1 Software that can be added to a browser in order to view or execute some Web content that it is currently not able to access. For example, in the early days of the programming language Java, the browsers that were available were initially incapable of executing Java applets. However, both Netscape and Microsoft produced plug-ins which executed applets very soon after the first release of the Java system. Plug-in software can be categorized into five areas: 3D and animation, business and utilities, presentations, audio and video, and image viewing. A typical 3D and animation plug-in enables a browser to play animations, such as those produced by Shockwave software from Macromedia. A typical business plug-in might allow the browser to access up-to-the-minute news, weather, and financial information. A typical plug-in might enable multimedia presentations to be displayed on a browser. A typical audio/video plug-in might allow the user of a browser to listen to RealAudio broadcasts. A typical image viewer plug-in might enable a browser to display images in a new or unusual format. The process of adding a plug-in to a browser is a very simple process once the plug-in has been downloaded.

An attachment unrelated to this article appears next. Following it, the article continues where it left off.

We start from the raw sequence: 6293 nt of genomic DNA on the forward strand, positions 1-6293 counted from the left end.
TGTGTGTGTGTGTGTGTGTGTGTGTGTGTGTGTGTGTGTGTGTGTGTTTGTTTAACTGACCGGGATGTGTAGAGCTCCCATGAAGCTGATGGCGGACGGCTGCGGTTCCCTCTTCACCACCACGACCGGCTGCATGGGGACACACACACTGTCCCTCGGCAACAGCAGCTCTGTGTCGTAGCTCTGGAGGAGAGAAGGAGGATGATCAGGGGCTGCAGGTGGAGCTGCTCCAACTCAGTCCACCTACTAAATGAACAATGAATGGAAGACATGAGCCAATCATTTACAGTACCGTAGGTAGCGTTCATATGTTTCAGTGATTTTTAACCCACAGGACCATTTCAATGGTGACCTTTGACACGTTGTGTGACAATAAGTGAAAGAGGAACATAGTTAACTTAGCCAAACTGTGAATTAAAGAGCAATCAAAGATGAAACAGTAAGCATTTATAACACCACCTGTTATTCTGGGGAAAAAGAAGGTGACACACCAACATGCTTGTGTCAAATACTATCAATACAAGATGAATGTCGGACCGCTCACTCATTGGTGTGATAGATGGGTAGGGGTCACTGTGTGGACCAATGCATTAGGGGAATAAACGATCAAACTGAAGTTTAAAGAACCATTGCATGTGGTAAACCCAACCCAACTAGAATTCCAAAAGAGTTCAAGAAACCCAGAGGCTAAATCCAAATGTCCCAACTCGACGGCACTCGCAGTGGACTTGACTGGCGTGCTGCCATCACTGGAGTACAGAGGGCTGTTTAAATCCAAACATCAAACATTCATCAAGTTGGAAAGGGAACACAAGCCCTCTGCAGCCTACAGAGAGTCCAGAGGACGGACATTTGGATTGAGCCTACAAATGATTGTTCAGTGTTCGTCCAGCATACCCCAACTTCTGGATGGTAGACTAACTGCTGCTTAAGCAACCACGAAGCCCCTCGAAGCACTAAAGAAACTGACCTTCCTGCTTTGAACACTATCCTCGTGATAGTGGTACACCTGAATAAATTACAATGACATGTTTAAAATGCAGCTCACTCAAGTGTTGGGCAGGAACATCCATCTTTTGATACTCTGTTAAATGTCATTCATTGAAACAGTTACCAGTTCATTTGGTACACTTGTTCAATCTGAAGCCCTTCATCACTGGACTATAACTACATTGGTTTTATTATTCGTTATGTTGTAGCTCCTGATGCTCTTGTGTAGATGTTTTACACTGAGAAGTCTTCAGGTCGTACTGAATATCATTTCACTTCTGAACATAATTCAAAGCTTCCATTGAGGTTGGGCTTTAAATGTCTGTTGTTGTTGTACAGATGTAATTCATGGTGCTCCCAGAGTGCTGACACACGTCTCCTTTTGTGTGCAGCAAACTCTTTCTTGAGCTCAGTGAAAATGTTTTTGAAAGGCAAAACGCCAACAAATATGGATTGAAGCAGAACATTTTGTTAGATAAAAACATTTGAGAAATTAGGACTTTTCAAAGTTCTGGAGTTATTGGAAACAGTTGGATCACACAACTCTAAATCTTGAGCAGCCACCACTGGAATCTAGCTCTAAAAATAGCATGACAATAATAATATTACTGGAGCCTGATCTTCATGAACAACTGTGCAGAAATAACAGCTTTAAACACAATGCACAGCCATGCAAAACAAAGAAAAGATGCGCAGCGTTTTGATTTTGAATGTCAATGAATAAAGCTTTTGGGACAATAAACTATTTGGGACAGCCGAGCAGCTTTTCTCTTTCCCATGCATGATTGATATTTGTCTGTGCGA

2 The term is also sometimes used in connection with non-browser software: for example, a database management information system may have a plug-in which enables it to handle object-oriented data.
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